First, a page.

• I haven't understood everything you are trying to ask, but are you trying to tell vim to suppress swap files and not to create back up files? set noswapfile and set nobackup are respective settings for those... also, would suggest to migrate the question to vi.stackexchange.com
    – Sundeep
    Commented Oct 27, 2016 at 9:24
  • 3
    @Sundeep like vi.stackexchange.com/questions/6177/…?
    – muru
    Commented Oct 27, 2016 at 10:03

2 Answers 2


For vim you can move the location of the recovery file with the directory option.

set directory=/tmp/XXXXXXXX

This can be added to the command line for a single instance like this

mkdir -m700 /tmp/xyz
vim --cmd "set directory=/tmp/xyz" /path/to/secure.file
  • This --cmd command is super useful. Is there any way to set parameters like this in other vi editors? (I know how to set them by typing ":set", just not how to do it on the command line.) Actually, though, it appears that with vim no files get created under /var/tmp/vi.recover anyway, as it seems to create .swp files in the same directory. (Of course it would still be great to get confirmation of this and suppress the .swp files altogether...) Commented Oct 27, 2016 at 23:52
  • So for vim, I tried using vim --cmd "set noswapfile" --cmd "set directory=/tmp/XXX" +normal 24G19| /tmp/XXX/file.ini (to go to column 19 of line 24 and not leak the file contents). The good news is strace didn't reveal any writing to /var/tmp/vi.recover. The bad news is that it leaked a bunch of secrets into ~/.viminfo, which is even worse because that file is in a home directory that could easily get backed up to archival storage! Commented Oct 28, 2016 at 0:18

I can think of several options for giving users a reasonable editor with as much paranoia as possible. Since this is a security-sensitive application please take everything here with a grain of salt and please correct any mistakes.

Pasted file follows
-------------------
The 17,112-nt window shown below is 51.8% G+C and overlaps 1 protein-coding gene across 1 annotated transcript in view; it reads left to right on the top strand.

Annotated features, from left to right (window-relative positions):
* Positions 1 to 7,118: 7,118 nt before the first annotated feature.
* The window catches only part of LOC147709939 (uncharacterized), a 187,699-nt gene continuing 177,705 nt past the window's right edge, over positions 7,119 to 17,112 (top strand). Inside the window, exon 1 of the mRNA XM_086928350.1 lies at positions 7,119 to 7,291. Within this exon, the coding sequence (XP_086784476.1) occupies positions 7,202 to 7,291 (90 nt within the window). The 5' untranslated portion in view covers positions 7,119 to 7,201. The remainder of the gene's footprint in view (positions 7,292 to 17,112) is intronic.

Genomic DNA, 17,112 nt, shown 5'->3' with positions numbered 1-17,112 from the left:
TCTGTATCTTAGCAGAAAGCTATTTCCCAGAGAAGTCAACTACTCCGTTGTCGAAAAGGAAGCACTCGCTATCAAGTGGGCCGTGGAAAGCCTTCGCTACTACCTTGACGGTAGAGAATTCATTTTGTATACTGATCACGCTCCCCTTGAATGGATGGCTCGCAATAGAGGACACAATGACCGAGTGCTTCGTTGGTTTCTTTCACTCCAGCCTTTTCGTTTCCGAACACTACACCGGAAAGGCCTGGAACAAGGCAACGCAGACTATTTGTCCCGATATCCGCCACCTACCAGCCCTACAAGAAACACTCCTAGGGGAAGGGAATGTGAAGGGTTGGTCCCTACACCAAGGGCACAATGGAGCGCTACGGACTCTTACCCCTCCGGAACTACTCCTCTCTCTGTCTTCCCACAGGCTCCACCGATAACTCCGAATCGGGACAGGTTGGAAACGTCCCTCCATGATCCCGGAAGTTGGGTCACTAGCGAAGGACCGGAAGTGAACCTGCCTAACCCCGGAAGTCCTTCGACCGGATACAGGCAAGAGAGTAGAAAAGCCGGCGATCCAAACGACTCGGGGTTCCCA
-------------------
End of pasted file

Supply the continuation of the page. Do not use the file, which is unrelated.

I'd suggest doing one of these things as the default, but making it possible in a clearly documented way for people to use their own vim as a clearly documented option so they don't try to copy data out of the locked-down vi.

Also some of these suggestions (in particular messing with LD_PRELOAD) might be totally unacceptable, disabled (as much as that's possible), or limited in your environment.

Here's some potentially mutually exclusive options in no particular order,

  1. run the editor as an unprivileged user, like sudoedit does.
  2. provide your own editor with features you don't want patched or compiled out
  3. intercept calls to problematic libc functions with LD_PRELOAD.
  4. skip the user's .vimrc completely.

1) run the editor as an unprivileged user

If you have the ability to create additional users or demand that people using the software create a dedicated unprivileged user, then you can use the same trick that sudoedit uses: creating a temporary file and having the user edit that as an unprivileged user. I don't know how to guarantee that the temporary file never touches the disk.

It sounds like you're already doing something similar to this, but without the unprivileged user.

Here's a superuser answer explaining how sudoedit works.